Cardinal Sarah’s Sober and Gentle View of Marriage

BOOK PICK: As the Church teaches, and the cardinal re-affirms, the home is where Our Lord himself began and where his Kingdom grows.

Book cover of Cardinal Robert Sarah.
Book cover of Cardinal Robert Sarah. (photo: Courtesy photo / Ignatuis)

Couples, Awaken Your Love!

Cardinal Robert Sarah; 

Ignatius Press, 2021


At the heart of the Catholic faith is the curious union of the gentle and the severe, of both domestic tranquility and spiritual combat. 

Think of the apparitions of the Blessed Virgin Mary. She always appears as a beautiful lady or even, in the case of Guadalupe, as a girl. She speaks politely, even tenderly to the visionaries. She uses diminutives for Juan Diego, calling him “Juanito, Juan Dieguito.” She asks Bernadette to “grace” her by coming to visit. At the same time, she appears in Guadalupe to overthrow the demonic religion of the Aztecs. 

Some of her first words to Bernadette are bracing: “Penance, penance, penance.” She warns the Fatima children of an impending war and even shows them hell. Our Lady is ever the beautiful, gentle woman … stepping on the head of a snake.

Mary is simply an image of her Son, whose own life is characterized by that paradox of peace and strife. His birth brings the announcement of “peace on earth,” as well as Herod’s slaughter of the innocents. He passes 30 years in the tranquility of Nazareth and the remaining three in controversy, persecution, and finally execution. His proclamation of the Kingdom involves words of great mercy and compassion, as well as severe rebukes and condemnations. 

This paradox of our faith characterizes Cardinal Sarah’s Couples, Awaken Your Love! (Ignatius Press, 2021), a collection of short reflections drawn from his 2019 retreat for married couples in Lourdes. The prefect emeritus of the Sacred Congregation for Divine Worship and the Discipline of the Sacraments understands well both the beauty of marriage and family life as well as its central role in the spiritual combat for the Kingdom of God.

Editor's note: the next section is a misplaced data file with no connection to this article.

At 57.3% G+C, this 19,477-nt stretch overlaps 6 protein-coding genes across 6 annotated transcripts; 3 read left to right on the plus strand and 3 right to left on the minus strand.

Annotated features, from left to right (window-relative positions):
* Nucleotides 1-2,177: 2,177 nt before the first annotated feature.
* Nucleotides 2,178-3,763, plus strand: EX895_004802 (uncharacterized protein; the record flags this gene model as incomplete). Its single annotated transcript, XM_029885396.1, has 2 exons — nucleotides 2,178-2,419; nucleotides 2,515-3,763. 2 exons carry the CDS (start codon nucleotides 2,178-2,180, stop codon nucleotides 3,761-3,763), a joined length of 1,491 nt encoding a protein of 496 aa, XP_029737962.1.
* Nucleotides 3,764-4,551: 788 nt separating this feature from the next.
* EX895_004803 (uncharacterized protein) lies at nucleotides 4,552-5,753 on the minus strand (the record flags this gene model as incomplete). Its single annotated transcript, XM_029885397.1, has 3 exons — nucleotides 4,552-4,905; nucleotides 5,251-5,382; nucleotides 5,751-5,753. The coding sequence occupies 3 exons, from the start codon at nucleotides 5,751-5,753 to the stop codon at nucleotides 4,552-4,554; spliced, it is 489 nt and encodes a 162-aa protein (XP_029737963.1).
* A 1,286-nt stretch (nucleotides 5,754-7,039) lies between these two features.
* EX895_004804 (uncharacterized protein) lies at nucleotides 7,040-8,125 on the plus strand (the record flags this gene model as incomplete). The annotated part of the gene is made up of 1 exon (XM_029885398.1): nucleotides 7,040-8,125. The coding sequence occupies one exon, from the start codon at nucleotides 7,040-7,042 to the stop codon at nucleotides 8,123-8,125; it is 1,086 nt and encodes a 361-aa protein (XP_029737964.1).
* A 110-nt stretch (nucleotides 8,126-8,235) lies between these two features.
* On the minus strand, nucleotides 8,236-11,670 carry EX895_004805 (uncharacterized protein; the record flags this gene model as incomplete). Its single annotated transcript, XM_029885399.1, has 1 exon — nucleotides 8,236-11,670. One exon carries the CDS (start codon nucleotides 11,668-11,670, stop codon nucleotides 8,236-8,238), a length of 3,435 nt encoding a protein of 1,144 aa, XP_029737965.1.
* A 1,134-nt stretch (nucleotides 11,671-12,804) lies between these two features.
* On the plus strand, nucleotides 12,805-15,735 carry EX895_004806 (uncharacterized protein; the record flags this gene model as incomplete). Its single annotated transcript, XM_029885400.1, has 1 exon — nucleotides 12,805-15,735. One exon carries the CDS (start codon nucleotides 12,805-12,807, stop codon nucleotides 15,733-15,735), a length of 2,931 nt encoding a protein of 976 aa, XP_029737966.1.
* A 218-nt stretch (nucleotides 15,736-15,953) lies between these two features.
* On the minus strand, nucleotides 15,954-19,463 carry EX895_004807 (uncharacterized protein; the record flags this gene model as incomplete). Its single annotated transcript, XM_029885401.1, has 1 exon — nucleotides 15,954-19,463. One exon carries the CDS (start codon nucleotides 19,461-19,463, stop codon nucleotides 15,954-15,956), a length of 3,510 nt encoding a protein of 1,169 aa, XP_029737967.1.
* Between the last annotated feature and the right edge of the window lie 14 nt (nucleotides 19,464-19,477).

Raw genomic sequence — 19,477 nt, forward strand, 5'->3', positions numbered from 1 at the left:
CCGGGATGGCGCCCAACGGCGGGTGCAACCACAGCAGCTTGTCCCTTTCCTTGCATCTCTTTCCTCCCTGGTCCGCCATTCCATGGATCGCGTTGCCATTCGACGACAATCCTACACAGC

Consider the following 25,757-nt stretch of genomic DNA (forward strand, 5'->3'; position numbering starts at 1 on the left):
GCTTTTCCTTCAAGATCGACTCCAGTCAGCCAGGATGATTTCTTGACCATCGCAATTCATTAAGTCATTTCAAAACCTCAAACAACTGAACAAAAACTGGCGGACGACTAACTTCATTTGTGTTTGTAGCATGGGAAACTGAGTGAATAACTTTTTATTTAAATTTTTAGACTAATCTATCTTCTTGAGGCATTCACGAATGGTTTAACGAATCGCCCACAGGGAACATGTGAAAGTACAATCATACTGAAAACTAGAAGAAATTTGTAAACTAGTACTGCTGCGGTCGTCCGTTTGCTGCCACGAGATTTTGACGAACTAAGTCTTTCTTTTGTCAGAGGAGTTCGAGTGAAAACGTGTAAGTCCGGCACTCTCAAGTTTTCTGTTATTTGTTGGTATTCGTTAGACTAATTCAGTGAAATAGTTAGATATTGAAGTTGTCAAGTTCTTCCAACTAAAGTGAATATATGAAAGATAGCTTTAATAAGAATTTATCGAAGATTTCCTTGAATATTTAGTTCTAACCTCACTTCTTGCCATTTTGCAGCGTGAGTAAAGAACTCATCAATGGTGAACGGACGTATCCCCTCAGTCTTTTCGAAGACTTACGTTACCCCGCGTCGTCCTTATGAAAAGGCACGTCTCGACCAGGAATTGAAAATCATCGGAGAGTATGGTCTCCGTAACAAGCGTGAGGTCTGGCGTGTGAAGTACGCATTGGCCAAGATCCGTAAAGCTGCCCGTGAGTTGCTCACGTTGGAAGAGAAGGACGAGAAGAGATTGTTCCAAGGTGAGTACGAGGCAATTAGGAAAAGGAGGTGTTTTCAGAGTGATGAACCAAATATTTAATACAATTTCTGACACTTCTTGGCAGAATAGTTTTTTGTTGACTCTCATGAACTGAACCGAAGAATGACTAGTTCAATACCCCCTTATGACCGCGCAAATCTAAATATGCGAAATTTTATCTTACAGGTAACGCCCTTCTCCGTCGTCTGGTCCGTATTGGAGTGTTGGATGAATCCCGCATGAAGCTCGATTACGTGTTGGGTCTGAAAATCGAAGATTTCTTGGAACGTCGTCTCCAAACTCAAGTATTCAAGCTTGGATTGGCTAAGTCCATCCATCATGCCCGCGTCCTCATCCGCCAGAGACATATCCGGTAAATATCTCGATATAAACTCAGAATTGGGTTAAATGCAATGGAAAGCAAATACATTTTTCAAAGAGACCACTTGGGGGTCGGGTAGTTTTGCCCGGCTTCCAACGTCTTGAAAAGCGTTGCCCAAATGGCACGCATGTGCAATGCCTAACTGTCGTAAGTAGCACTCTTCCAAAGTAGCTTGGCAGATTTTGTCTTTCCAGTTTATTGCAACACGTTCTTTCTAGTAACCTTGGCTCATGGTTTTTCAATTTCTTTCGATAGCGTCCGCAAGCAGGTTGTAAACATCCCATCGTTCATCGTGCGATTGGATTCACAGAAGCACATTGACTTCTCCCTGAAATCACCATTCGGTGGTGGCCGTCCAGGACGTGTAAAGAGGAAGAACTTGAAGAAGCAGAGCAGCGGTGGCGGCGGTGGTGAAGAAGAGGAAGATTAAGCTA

Those familiar with the cardinal’s writings know him as an astute student and critic of the decline of the West. He knows that the decay of marriage and family are at the heart of our unraveling. Now, honest sociologists can point to all kinds of benefits from what we mistakenly call “traditional marriage (is there any other kind?), for both the spouses and the children. And as marriage and birth rates decline, their importance becomes more evident. 

But as a man of deep faith and prayer, Cardinal Sarah understands that the battle is not primarily or ultimately about policy or politics, or even about culture. The battle is about the transcendent dignity and purpose of marriage, an institution from God and meant to bring people to God; an institution that God entrusted to us as the template of salvation, of the marriage between Christ and the Church. After all, salvation itself is a matter of being made a participant in the marriage between Christ and the Church and of being introduced into kinship with God.